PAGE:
As I stopped to sample the fruit, I saw a bit of movement near the back of the berry patch. I looked up and, less than 20 feet away from me, a black bear stood on all fours, casually meandering through the shrubs. I froze immediately: This was a small bear, small enough that it might still be a cub, and I couldn’t see the mother anywhere. I stood there motionless, recognizing that by moving, I was more likely to disturb the cub or get between it and its mother. The bear, still unperturbed, finally wandered away from me and disappeared into the trees.

I walked back the way I had come, and decided to sit and think by the stream alongside the trail. I’ve seen plenty of bears before, having grown up in the Blue Ridge Mountains of Virginia and the north woods and lakes of Ontario, but the novelty and excitement at seeing one hasn’t yet diminished for me (and, actually, I hope it never will). I kept thinking, “Wow, that was really cool, I wish someone else was there to share it with me.”

It’s odd that I can pinpoint the moment so clearly, but this was when I was reminded why I’d hopped on The Big Green Bus in the first place. The Great Smoky Mountains and other national parks are visible, tangible reminders of what environmental activists like me strive to protect.

As owners and users of America’s national parks, we, more than most people, appreciate the importance of conservation, both for our own enjoyment and for the enjoyment of future generations. Energy issues have a direct impact on the parks’ conservation, particularly those issues related to the production of carbon dioxide and the expansion of fuel mining into wilderness areas.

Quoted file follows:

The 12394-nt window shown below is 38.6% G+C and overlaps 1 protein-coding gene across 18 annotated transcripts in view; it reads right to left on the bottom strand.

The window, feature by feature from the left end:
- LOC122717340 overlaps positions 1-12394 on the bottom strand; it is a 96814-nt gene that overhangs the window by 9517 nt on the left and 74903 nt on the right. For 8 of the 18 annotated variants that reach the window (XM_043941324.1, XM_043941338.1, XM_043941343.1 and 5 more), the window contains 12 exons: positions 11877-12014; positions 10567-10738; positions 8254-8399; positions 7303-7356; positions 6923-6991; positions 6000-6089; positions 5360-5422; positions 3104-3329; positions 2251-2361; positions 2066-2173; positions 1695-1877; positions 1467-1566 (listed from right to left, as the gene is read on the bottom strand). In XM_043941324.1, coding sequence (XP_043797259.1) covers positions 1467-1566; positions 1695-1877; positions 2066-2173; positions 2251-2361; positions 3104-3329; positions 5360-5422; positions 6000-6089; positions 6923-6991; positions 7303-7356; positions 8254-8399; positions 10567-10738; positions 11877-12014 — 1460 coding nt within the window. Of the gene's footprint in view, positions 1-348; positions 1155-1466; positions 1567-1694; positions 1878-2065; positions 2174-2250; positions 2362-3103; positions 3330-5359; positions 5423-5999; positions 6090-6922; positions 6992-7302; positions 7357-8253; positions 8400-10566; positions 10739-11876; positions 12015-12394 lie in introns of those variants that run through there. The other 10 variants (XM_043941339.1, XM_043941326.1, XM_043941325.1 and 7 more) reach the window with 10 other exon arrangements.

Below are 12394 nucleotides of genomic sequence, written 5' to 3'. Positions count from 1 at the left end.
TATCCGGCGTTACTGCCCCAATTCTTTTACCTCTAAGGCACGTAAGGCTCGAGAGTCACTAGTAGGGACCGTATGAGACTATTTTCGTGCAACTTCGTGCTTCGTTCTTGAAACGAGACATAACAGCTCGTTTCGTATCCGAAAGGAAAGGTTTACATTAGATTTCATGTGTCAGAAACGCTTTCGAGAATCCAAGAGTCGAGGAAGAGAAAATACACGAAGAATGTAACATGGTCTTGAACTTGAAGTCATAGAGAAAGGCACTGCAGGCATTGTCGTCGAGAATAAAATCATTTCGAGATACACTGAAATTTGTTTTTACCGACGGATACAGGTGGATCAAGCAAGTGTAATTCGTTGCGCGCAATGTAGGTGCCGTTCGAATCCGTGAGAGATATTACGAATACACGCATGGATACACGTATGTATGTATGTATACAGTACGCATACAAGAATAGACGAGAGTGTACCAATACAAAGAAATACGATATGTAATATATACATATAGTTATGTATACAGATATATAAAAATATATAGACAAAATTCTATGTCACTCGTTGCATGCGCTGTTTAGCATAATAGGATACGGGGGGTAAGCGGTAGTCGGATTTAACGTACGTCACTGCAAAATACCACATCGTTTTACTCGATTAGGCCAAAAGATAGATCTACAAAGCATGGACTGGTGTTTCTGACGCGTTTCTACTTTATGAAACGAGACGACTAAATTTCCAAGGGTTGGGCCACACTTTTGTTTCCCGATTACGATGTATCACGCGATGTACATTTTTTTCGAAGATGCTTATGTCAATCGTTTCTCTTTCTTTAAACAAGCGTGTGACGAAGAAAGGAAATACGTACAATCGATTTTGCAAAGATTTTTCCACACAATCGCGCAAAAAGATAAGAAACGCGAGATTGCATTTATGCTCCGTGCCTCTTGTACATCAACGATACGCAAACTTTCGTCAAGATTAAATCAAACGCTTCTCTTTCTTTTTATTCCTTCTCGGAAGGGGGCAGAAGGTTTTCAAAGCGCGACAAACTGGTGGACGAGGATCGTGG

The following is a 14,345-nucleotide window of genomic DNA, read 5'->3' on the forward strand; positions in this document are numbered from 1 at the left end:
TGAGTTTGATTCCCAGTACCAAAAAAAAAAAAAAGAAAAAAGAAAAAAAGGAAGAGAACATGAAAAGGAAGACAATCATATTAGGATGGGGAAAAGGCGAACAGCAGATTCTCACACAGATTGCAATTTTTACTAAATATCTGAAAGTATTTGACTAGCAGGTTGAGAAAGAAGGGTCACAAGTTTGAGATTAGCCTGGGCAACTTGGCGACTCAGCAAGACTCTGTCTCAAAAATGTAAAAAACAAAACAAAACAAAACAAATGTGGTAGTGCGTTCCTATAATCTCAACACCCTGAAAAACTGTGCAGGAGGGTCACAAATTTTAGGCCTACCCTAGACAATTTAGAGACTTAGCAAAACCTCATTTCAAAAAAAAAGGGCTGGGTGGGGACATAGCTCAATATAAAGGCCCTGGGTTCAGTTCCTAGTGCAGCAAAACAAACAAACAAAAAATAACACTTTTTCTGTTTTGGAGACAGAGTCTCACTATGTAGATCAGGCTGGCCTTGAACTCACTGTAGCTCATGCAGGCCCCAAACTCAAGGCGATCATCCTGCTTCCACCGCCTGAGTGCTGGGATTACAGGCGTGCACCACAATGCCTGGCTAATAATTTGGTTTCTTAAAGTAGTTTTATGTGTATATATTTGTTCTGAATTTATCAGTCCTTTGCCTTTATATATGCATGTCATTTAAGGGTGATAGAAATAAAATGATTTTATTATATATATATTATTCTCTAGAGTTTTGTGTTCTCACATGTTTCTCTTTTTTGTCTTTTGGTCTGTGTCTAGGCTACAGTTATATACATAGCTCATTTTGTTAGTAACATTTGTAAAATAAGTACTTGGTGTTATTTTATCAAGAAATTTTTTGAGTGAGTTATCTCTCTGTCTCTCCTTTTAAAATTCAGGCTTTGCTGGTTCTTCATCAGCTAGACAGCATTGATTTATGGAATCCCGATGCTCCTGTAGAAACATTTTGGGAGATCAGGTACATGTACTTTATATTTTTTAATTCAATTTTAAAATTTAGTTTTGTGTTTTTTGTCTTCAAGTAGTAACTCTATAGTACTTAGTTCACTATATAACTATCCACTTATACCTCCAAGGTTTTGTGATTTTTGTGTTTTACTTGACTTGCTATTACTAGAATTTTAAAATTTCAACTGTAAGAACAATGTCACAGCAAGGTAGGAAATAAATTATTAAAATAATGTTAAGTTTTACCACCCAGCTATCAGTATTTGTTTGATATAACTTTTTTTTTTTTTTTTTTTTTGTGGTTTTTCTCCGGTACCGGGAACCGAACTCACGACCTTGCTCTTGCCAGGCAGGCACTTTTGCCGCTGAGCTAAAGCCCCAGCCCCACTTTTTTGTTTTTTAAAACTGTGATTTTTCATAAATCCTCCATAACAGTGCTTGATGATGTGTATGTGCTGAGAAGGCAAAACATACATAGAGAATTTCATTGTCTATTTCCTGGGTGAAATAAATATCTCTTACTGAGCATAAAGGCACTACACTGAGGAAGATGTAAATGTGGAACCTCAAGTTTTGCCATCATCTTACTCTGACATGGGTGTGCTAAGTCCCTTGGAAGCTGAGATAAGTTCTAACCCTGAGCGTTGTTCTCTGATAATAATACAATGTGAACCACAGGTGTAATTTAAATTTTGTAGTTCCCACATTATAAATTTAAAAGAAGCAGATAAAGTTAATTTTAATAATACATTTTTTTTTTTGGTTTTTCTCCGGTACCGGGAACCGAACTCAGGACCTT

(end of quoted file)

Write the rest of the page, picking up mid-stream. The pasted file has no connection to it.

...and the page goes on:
It was dark by the time I got back to our campsite, but my mood had lightened considerably. And I wasn’t the only one with renewed self-confidence; Seven of the eight people who were with me when I arrived in the park had also gone for runs and they’d all come back with less furrowed brows. We spent the rest of the evening around a campfire, hanging out and talking optimistically, about how, just maybe, our trip might get a few people thinking differently about the way they use energy.

Zion National Park gave me a more tangible reminder of how important it is to have the national parks around for future generations. We had rolled into Zion for a couple days of presenting in front of the lodge and at a nearby community center. First, though, we spent some time exploring. My friend Hayley and I decided to check out the weeping rocks, intrigued by the prospect of tasting water that had been percolating through the canyon walls for nearly a millennium, after falling on the plateau above.